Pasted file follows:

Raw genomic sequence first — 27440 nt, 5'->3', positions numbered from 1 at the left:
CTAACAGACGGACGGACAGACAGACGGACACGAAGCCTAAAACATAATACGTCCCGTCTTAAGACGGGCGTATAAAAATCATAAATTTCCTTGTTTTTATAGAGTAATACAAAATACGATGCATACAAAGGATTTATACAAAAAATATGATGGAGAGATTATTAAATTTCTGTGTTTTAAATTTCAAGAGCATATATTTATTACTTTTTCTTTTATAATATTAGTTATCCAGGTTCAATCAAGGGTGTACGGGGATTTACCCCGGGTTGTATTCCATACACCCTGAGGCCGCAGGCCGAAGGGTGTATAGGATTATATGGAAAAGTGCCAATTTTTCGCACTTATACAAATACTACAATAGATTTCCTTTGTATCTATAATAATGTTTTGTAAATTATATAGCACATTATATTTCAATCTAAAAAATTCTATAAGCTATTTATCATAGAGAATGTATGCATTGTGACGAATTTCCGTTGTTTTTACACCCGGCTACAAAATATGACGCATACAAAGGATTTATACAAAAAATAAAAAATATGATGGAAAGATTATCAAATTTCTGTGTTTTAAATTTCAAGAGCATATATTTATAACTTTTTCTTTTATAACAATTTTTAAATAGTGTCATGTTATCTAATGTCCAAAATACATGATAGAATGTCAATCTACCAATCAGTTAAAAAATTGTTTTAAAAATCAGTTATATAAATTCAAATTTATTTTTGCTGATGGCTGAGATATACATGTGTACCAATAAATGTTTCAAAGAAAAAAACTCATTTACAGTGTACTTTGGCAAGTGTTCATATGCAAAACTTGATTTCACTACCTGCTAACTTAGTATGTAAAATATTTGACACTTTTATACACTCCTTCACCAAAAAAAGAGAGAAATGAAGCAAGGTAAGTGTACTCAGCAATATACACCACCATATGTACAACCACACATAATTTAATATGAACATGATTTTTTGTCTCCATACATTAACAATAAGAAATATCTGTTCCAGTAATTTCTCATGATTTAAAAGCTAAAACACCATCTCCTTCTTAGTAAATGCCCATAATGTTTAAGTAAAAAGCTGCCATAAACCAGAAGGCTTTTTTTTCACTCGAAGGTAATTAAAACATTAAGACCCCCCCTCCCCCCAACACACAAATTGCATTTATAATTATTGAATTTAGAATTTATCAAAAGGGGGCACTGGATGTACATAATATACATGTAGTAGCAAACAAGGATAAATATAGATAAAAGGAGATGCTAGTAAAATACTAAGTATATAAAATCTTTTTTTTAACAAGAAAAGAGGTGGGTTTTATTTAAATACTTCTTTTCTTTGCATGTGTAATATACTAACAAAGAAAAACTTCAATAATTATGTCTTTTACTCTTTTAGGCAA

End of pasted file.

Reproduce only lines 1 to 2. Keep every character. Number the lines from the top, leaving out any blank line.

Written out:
Raw genomic sequence first — 27440 nt, 5'->3', positions numbered from 1 at the left:
CTAACAGACGGACGGACAGACAGACGGACACGAAGCCTAAAACATAATACGTCCCGTCTTAAGACGGGCGTATAAAAATCATAAATTTCCTTGTTTTTATAGAGTAATACAAAATACGATGCATACAAAGGATTTATACAAAAAATATGATGGAGAGATTATTAAATTTCTGTGTTTTAAATTTCAAGAGCATATATTTATTACTTTTTCTTTTATAATATTAGTTATCCAGGTTCAATCAAGGGTGTACGGGGATTTACCCCGGGTTGTATTCCATACACCCTGAGGCCGCAGGCCGAAGGGTGTATAGGATTATATGGAAAAGTGCCAATTTTTCGCACTTATACAAATACTACAATAGATTTCCTTTGTATCTATAATAATGTTTTGTAAATTATATAGCACATTATATTTCAATCTAAAAAATTCTATAAGCTATTTATCATAGAGAATGTATGCATTGTGACGAATTTCCGTTGTTTTTACACCCGGCTACAAAATATGACGCATACAAAGGATTTATACAAAAAATAAAAAATATGATGGAAAGATTATCAAATTTCTGTGTTTTAAATTTCAAGAGCATATATTTATAACTTTTTCTTTTATAACAATTTTTAAATAGTGTCATGTTATCTAATGTCCAAAATACATGATAGAATGTCAATCTACCAATCAGTTAAAAAATTGTTTTAAAAATCAGTTATATAAATTCAAATTTATTTTTGCTGATGGCTGAGATATACATGTGTACCAATAAATGTTTCAAAGAAAAAAACTCATTTACAGTGTACTTTGGCAAGTGTTCATATGCAAAACTTGATTTCACTACCTGCTAACTTAGTATGTAAAATATTTGACACTTTTATACACTCCTTCACCAAAAAAAGAGAGAAATGAAGCAAGGTAAGTGTACTCAGCAATATACACCACCATATGTACAACCACACATAATTTAATATGAACATGATTTTTTGTCTCCATACATTAACAATAAGAAATATCTGTTCCAGTAATTTCTCATGATTTAAAAGCTAAAACACCATCTCCTTCTTAGTAAATGCCCATAATGTTTAAGTAAAAAGCTGCCATAAACCAGAAGGCTTTTTTTTCACTCGAAGGTAATTAAAACATTAAGACCCCCCCTCCCCCCAACACACAAATTGCATTTATAATTATTGAATTTAGAATTTATCAAAAGGGGGCACTGGATGTACATAATATACATGTAGTAGCAAACAAGGATAAATATAGATAAAAGGAGATGCTAGTAAAATACTAAGTATATAAAATCTTTTTTTTAACAAGAAAAGAGGTGGGTTTTATTTAAATACTTCTTTTCTTTGCATGTGTAATATACTAACAAAGAAAAACTTCAATAATTATGTCTTTTACTCTTTTAGGCAA